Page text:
Women's Health

Picking Yourself Up From Your Lowest Emotional Point

What any individual defines as their lowest emotional point can change from person to person. It’s often associated with some fundamental change in life. For some, it might be grieving a loss. For others, it might be finding themselves struggling with substance abuse. Whatever that point is, it’s important to know that there is a path up from it, that many people in all manner of circumstances have taken before. Here are a few tips on how you can begin finding your way back up from your own lowest point.

Recognizing a mental health crisis

Whether it’s addiction, reaching the point of a breakdown, or any other mental health crisis, the first and most important step is to recognize what is going on. It can be difficult to recognize the signs of an emotional breakdown, as Everyday Health shows. It might be that someone in your life has shown concern over this, or that you’re having panic attacks, or that you’re turning to unhealthy habits more and more, or finding yourself more withdrawn and isolated from the people have typically turned to in the past. If any of these signs sound familiar, or if you recognize any other signs that you are not in an okay place, emotionally, then it’s time to act.

Ask for help

Once you realize that you are at your low point, it can be a traumatic experience, one that takes some time to recover from and find your bearings again. However, when you’re at that point, you have to recognize that the only direction is “up,” or risk stagnating and staying at that low point. From there, your single best option is to look for help from those that can provide it. This might mean turning to your family and friends for support, but you are most likely going to want to talk to a professional. Sites like Talkspace can help put you in touch with a qualified and licensed counselor even over the net, but it’s recommended that you try to experience the benefits of face-to-face therapy when you’re ready.

Seeking treatment

Therapy and counseling may not be enough to deal with certain problematic and downright dangerous behaviors. Perhaps the most common type that requires additional treatment is dealing with substance abuse. Whether you need to join an outpatient program like those provided at Enterhealth or you need to stay at a center that can help you recover, it’s important to address the other conditions you might be fighting that are very much linked to your mental health. In the event of addiction, it is regularly treated with a dual diagnosis that addresses both the substance abuse and the emotional and mental health issues that are often at the root of it. Without dealing with one, it can be hard to deal with the other.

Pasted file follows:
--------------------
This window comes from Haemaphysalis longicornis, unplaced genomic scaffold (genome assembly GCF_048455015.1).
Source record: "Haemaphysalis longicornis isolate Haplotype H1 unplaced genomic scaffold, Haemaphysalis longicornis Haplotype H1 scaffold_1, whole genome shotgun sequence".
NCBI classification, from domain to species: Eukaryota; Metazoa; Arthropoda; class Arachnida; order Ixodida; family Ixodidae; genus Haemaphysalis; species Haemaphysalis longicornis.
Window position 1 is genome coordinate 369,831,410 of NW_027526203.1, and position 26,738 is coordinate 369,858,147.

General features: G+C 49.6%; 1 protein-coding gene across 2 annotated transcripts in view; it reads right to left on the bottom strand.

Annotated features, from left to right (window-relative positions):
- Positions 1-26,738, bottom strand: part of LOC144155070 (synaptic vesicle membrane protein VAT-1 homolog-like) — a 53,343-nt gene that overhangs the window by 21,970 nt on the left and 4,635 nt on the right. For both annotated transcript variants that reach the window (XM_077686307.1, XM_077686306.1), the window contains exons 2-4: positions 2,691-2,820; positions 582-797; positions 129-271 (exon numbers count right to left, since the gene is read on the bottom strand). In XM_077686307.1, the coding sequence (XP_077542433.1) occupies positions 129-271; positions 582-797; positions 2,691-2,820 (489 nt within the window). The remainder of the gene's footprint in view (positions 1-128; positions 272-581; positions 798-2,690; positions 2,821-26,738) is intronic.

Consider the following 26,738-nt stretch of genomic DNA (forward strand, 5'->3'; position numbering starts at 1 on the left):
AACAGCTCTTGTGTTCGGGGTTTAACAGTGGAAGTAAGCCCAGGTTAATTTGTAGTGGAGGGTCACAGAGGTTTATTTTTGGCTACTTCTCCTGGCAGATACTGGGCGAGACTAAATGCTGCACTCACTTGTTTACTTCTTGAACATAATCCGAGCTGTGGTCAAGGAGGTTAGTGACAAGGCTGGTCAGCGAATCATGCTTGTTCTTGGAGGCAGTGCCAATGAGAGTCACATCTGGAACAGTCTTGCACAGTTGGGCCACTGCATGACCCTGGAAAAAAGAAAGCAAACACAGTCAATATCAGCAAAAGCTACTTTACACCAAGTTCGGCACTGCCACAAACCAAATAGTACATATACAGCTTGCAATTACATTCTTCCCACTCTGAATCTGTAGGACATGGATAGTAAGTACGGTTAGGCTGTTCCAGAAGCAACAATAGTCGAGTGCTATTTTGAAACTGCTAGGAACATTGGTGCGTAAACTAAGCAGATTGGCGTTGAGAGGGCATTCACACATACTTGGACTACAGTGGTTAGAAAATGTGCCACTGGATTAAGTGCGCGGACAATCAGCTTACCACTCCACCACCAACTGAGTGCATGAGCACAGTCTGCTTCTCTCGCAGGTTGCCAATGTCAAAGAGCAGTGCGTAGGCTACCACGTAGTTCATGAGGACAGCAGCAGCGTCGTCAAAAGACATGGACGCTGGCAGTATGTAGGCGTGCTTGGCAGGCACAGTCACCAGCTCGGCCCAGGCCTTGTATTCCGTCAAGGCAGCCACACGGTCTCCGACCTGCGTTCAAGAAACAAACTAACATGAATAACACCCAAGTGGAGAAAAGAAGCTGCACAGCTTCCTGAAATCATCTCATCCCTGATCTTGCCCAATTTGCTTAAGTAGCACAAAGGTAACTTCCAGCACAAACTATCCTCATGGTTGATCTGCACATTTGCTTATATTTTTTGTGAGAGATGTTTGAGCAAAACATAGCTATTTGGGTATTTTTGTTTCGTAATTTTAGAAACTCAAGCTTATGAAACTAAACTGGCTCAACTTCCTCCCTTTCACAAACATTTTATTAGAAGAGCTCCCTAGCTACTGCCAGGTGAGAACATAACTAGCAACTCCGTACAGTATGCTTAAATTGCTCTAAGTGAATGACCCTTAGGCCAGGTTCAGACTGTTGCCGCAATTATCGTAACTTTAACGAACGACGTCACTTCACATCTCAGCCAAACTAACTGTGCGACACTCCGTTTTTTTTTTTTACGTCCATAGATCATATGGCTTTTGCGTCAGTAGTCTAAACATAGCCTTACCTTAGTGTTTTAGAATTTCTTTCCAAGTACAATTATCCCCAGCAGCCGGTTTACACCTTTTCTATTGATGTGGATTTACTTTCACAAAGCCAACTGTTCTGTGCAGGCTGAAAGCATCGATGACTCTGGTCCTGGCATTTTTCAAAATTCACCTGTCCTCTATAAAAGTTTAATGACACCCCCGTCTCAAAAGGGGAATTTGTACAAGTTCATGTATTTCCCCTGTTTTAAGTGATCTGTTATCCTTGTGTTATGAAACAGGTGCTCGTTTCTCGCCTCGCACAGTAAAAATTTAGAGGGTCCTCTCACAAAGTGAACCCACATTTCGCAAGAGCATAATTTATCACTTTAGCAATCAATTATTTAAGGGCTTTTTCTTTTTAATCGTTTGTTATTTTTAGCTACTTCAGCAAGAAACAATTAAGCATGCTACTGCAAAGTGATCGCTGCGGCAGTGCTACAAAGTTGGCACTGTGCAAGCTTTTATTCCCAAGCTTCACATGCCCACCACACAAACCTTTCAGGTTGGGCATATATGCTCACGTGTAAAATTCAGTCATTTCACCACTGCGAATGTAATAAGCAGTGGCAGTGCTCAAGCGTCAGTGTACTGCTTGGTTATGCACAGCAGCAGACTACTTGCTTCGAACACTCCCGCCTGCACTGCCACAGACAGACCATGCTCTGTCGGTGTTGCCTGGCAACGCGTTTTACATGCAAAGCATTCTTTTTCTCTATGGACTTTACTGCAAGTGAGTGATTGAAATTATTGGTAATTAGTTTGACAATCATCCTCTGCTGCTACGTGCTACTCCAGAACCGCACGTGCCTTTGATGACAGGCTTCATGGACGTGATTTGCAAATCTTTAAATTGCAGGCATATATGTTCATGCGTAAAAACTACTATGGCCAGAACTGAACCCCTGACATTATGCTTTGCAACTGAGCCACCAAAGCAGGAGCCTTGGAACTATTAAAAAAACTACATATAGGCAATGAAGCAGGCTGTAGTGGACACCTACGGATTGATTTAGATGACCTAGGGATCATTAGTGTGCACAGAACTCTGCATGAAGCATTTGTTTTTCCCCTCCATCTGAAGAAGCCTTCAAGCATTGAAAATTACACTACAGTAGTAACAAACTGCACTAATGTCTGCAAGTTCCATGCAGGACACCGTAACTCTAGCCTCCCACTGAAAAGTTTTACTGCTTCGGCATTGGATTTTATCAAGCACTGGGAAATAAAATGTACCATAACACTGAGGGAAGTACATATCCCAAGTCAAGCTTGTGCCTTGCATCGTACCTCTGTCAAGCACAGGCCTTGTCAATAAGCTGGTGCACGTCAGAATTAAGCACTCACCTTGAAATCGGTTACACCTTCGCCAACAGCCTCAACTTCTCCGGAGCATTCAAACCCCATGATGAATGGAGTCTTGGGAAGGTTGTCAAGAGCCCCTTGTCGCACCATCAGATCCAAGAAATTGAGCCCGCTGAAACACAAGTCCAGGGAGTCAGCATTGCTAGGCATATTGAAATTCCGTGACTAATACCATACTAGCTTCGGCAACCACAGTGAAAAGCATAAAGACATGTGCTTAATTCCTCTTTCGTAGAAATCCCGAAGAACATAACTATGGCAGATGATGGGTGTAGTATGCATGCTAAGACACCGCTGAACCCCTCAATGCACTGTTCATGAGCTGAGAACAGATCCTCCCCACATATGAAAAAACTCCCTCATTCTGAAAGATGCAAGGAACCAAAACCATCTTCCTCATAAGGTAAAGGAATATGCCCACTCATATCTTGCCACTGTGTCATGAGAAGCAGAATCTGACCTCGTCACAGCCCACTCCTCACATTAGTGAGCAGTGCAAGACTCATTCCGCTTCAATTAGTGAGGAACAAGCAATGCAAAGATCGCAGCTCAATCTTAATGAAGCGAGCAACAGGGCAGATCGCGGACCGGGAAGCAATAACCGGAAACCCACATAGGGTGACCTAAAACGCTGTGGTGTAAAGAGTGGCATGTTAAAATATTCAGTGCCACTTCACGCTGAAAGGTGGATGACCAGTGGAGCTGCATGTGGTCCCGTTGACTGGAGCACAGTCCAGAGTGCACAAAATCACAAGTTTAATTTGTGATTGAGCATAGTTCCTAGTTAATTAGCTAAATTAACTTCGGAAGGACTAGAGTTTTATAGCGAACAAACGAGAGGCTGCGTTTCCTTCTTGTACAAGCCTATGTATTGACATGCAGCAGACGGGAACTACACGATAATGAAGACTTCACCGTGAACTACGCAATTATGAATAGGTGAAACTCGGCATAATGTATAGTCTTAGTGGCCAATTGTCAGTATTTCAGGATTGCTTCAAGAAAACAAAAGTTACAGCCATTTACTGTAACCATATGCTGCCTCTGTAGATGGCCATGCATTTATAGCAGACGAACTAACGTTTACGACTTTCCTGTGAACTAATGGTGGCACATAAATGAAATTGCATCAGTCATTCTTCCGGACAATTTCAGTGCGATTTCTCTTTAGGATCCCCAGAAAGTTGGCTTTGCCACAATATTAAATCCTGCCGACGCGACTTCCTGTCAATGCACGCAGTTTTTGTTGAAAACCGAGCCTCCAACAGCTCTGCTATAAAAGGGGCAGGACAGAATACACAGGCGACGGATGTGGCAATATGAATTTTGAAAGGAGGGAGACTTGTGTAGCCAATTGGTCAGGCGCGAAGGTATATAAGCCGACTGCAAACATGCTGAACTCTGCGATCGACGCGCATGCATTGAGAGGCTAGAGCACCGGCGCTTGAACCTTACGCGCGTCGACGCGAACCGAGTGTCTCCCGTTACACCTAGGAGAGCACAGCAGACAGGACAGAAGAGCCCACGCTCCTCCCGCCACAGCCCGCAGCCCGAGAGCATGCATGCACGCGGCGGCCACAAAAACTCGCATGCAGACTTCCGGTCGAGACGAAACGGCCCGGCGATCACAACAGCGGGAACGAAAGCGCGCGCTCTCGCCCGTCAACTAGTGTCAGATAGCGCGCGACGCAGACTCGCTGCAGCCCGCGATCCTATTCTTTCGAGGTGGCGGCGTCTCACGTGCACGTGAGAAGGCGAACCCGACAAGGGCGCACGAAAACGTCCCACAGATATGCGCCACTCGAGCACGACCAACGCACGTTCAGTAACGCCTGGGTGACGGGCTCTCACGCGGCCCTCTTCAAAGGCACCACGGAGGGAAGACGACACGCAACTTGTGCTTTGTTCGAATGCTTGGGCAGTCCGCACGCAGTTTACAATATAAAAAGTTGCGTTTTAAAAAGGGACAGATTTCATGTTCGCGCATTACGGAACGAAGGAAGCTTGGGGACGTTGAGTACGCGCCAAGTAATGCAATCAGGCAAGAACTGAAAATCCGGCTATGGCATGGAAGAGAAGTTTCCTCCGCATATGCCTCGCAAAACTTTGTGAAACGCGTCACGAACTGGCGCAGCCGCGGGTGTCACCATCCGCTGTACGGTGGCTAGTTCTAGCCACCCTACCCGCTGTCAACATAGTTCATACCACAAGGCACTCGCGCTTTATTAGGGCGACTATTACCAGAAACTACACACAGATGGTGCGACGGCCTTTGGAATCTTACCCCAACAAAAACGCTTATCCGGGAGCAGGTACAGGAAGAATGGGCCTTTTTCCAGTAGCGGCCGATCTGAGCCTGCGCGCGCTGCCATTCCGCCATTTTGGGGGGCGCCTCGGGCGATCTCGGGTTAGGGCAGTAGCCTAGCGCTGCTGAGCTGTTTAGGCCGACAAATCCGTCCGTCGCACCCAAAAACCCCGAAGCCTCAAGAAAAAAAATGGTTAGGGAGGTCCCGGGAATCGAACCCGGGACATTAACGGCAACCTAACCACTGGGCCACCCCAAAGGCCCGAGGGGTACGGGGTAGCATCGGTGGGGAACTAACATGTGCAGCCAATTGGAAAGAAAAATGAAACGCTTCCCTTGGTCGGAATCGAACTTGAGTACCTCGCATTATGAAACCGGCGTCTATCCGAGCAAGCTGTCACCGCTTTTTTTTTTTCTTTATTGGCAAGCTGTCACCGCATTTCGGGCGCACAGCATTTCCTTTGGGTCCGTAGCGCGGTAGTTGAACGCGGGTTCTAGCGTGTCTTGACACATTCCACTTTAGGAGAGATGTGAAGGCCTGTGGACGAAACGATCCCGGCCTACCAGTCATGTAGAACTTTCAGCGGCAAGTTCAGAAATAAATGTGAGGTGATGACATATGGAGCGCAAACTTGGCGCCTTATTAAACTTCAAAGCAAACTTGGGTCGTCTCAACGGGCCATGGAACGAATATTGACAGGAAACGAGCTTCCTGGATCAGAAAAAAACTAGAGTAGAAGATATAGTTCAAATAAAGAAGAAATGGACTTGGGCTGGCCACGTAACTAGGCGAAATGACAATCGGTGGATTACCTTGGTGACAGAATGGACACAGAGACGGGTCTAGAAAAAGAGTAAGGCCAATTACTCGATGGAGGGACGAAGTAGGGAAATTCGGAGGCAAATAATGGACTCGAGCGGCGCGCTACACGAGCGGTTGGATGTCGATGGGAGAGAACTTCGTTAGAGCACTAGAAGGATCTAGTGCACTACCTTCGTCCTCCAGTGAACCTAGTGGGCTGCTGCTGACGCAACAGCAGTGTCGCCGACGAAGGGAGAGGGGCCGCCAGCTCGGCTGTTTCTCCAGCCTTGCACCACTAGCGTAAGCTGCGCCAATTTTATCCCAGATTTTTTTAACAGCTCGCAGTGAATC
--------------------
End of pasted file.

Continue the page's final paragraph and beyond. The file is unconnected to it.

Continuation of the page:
Improving the health of your lifestyle

After you have received the treatment that you need and you have started a long-term recovery program to help you get back to your normal emotional health, then you need to also take a closer look at your lifestyle and the elements of it that might be doing you more harm than good. Exercise and diet are just as important for your mental health as they are for you, physically. However, one that is getting more and more neglected nowadays is the importance of a good night’s sleep. Take steps to address your sleeping pattern, creating a proper nighttime routine where possible.

Don’t let a past failure dictate your future

Admitting to and learning from our mistakes is crucial, that much we should all know. However, that doesn’t mean that you should let your past failures also determine how you act in the future. Catastrophizing behavior, believing that A will necessarily lead to B and that you’re destined to continue down a spiral of your past behavior, is very destructive. It’s also incorrect. When you feel like you’re going down that spiral, it can be important to look at the past situations where you did stumble or fall into a slump but also managed to get out of it at the end. Even if you’re slipping back into that dark place, you also know that you’re able to climb back out of it again.

Manage your anxieties

Anxiety disorders are characterized as conditions in which anxiety is the primary symptom and the main problem that needs to be solved. However, almost all mental health issues come with their own share of anxiety, including depression, chronic stress, self-esteem issues, and otherwise. As such, it’s very helpful to learn techniques to help you address your anxiety. Mindfulness-based stress reduction techniques as shown in Positive Psychology can help you find the means to alleviate your experiences of anxiety, such as by performing yoga, meditating, or even engaging with something as simple as a stress ball. With your anxieties out the way, you can focus more on healing from the prevailing mental health issue.

It’s important to have something to aim for

Your recovery from your lowest mental or emotional point shouldn’t just be about an absence of suffering. It should be about an abundance of positives in your life. As such, it’s a good idea to ask yourself what your dream lifestyle looks like, what’s important to you, and what you want to spend your time and energy on. Then you can set small emotional health goals to help you get there, such as changing your moving situation, cutting out toxic friendships, learning new skills, or even just going a month without turning your substance dependency. Make plans and start small, with what you’re going to achieve tonight, today, at this hour.

Your road to recovery from your lowest point is going to be different in the details from others. However, the tips above can help you identify what steps you might want to be considering next. What’s important is that you start moving and asking for help is often the best way to do that.


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